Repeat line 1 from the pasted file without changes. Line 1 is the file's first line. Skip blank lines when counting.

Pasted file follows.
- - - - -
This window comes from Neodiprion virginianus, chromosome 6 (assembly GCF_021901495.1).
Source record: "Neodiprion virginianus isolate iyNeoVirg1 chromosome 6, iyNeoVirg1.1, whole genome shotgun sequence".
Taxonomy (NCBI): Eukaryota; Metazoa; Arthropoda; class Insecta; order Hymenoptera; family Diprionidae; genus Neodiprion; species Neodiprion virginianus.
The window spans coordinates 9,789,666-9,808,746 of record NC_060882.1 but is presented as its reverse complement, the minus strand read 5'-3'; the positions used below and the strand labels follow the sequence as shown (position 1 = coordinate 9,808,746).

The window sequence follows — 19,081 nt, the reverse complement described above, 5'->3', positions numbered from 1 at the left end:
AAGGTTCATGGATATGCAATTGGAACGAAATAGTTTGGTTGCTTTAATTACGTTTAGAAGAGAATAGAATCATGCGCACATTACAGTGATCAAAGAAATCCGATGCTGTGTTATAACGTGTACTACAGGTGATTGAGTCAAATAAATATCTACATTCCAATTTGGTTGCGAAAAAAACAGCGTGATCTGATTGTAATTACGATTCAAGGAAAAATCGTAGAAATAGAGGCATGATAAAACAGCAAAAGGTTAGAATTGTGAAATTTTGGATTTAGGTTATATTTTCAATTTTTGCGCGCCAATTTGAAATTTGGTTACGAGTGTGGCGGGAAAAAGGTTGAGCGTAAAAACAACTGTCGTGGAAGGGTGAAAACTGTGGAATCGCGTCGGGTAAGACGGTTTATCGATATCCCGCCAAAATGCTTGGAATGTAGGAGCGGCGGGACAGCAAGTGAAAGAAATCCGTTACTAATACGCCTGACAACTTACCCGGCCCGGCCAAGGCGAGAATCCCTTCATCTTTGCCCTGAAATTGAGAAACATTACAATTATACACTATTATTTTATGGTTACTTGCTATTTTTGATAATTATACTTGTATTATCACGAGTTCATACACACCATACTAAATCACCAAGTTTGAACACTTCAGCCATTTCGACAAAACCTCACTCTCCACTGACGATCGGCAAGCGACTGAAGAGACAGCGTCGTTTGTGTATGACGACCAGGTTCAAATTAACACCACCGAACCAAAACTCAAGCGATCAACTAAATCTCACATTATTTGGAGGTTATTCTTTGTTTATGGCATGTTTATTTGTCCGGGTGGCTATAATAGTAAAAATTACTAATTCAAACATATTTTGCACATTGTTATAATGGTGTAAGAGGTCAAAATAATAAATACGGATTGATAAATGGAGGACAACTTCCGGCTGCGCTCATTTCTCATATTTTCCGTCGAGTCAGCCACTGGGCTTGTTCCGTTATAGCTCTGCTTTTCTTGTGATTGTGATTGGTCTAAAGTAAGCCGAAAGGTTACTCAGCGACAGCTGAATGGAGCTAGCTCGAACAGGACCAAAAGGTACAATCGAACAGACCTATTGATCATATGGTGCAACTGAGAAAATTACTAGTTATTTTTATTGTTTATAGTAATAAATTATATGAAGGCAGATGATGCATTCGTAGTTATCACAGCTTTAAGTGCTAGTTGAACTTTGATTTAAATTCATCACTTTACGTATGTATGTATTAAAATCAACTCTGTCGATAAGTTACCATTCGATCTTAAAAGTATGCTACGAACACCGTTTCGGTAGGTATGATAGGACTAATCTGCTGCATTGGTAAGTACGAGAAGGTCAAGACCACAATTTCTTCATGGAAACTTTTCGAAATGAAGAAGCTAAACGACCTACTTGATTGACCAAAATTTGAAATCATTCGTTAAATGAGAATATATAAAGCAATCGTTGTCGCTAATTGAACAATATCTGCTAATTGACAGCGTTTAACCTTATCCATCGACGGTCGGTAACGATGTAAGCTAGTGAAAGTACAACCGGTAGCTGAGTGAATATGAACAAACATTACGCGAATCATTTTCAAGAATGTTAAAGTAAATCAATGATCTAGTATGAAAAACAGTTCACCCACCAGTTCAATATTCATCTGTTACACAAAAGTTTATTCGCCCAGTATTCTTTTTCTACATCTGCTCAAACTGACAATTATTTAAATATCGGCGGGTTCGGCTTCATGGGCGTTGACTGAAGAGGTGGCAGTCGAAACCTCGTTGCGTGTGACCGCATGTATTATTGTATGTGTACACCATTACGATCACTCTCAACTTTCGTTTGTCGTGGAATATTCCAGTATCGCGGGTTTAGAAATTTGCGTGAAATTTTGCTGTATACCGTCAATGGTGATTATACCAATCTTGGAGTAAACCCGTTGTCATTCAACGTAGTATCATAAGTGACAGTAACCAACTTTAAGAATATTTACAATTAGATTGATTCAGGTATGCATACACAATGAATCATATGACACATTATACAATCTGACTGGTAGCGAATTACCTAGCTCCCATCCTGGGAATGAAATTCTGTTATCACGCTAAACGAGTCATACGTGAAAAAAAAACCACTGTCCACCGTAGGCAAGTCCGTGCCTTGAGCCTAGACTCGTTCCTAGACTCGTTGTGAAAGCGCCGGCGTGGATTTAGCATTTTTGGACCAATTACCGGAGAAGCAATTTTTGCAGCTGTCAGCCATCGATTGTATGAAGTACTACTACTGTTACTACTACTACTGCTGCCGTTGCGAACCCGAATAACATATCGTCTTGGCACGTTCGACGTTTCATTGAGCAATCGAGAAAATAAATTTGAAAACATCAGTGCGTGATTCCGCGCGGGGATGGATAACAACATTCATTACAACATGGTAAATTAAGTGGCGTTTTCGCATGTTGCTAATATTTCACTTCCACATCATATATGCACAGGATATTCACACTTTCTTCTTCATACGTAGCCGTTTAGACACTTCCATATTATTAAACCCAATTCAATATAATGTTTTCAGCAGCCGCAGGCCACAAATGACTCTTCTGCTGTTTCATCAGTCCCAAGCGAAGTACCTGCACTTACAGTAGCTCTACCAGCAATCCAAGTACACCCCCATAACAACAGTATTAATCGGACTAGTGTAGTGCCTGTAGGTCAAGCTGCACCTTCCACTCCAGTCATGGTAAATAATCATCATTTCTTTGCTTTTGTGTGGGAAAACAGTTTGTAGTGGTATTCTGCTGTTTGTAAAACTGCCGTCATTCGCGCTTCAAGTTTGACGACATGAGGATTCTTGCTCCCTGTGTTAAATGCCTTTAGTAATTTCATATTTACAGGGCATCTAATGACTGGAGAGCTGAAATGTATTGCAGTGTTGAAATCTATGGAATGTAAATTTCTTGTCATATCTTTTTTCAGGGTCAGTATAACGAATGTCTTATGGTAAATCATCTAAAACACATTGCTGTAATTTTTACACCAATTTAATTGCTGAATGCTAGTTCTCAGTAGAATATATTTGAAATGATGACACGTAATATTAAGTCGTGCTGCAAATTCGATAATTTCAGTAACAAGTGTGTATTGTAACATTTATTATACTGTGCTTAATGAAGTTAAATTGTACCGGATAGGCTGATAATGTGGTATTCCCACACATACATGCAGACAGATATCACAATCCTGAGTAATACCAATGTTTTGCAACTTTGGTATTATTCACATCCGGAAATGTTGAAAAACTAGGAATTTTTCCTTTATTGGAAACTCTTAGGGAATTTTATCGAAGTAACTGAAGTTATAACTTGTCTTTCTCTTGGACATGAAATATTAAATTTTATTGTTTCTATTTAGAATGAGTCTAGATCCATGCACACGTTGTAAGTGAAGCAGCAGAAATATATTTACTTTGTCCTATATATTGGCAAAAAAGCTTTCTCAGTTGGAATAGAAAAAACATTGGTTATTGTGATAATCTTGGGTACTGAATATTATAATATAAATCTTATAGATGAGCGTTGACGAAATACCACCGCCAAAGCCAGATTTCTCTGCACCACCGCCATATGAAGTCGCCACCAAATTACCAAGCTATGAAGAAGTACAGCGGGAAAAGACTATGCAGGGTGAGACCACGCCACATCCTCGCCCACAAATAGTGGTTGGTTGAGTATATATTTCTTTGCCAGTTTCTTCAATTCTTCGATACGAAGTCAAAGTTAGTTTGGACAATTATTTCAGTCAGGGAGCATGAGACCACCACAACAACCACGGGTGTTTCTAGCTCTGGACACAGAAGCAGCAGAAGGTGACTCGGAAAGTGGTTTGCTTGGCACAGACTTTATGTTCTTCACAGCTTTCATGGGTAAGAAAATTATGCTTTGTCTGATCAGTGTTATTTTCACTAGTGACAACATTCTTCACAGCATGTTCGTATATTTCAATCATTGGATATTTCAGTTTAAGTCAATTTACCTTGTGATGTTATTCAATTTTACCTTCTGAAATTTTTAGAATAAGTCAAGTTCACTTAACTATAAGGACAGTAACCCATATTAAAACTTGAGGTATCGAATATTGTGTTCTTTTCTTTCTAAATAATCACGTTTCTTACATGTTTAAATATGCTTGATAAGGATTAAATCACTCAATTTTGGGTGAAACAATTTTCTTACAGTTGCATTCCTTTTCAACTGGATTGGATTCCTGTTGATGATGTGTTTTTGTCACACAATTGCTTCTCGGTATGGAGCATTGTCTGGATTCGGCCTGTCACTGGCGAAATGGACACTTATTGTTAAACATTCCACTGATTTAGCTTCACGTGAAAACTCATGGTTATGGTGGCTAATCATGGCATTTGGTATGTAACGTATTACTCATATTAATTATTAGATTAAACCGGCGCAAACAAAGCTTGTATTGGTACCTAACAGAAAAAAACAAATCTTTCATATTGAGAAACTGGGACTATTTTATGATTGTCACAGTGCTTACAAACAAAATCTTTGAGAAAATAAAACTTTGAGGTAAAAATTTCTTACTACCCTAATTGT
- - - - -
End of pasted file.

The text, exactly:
This window comes from Neodiprion virginianus, chromosome 6 (assembly GCF_021901495.1).